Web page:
to observe a Code of Conduct prepared by the House and to register
pecuniary interests and other benefits in a Register of Interests
that is supervised by the Parliamentary Commissioner for Standards.
The costs, expenses, pay and pensions of Members and their staff
is overseen by the Independent Parliamentary Standards Authority.
24 Political parties represented in the House
of Commons but which do not support the Government constitute
the opposition. The formal position of Leader of the Opposition
is that person who is the leader of the largest of these parties,
whom together with holders of certain other parliamentary posts
receives a salary from public funds.
25 The Queen as Head of State summons Parliament
to meet after each general election by Royal Proclamation.
26 A general election is held the first Thursday
in May in the fifth calendar year following that in which the
polling day for the previous parliamentary election fell under
the terms of the Fixed-term Parliaments Act 2011.
27 An early general election may be held if
either (a) a resolution "that there shall be an early Parliamentary
general election" is passed in the House of Commons by two-thirds
of the membership of the House (including vacant seats), or (b)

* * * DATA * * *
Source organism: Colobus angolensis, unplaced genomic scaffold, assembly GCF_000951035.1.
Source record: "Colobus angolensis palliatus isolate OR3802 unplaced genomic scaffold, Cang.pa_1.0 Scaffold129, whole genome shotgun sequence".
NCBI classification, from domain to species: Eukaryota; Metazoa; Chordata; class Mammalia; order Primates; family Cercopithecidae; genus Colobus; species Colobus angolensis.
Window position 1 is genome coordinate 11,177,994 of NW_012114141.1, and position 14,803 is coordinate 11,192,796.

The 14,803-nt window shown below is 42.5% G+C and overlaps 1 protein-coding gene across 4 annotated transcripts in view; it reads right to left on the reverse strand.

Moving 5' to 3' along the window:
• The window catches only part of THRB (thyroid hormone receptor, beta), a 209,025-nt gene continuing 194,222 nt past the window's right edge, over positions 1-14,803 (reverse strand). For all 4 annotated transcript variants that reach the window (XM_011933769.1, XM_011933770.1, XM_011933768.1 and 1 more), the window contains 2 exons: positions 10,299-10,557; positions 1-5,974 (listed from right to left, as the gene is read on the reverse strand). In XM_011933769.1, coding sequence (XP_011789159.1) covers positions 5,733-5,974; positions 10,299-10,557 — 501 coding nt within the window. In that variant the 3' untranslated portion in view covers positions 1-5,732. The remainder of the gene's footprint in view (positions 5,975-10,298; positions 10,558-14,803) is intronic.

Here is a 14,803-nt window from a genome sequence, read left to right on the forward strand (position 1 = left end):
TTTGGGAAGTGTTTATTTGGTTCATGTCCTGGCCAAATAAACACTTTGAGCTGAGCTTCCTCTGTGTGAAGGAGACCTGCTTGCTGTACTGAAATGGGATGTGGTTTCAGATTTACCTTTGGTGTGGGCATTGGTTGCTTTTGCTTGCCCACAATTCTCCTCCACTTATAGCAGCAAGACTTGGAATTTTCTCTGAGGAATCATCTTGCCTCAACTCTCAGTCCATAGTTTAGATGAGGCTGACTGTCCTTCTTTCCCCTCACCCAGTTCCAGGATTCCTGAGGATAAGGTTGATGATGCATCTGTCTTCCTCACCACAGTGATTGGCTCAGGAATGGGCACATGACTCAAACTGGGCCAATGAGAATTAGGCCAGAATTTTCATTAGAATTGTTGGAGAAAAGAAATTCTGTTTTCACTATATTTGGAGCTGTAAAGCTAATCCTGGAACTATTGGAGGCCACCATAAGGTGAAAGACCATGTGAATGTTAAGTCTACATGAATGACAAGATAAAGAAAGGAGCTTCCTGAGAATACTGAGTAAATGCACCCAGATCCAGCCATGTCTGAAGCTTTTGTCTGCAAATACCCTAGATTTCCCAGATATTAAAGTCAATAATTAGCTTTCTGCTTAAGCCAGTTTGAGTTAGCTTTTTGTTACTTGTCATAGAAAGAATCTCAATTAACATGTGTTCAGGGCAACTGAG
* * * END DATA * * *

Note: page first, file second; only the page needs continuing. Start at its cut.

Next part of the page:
the Government is defeated in the House of Commons on a motion
stating that "this House has no confidence in Her Majesty's
Government" and after a period of fourteen days no new Government
has been formed and confirmed by a confidence motion in the Commons
stating that "this House has confidence in Her Majesty's
House of Lords Membership
28 The House of Lords comprises the following
(a) Life peers under the Life Peerages Act, 1958.
Life peers in this category are appointed by the Head of State
on the advice of the Prime Minister. An independent appointments
committee recommends non-party life peerages to the Prime Minister.
The Prime Minister may also recommend the appointment of non-party
peers. Party peerages are recommended to the Prime Minister by
party leaders, and vetted by the appointments commission to ensure
(b) Ninety-two hereditary peers, as provided by the
House of Lords Act 1999.
(c) Lords Spiritual, who comprise the archbishops
of Canterbury and York and the Bishops of London, Durham and Winchester,
together with 21 other Diocesan Bishops by seniority of appointment.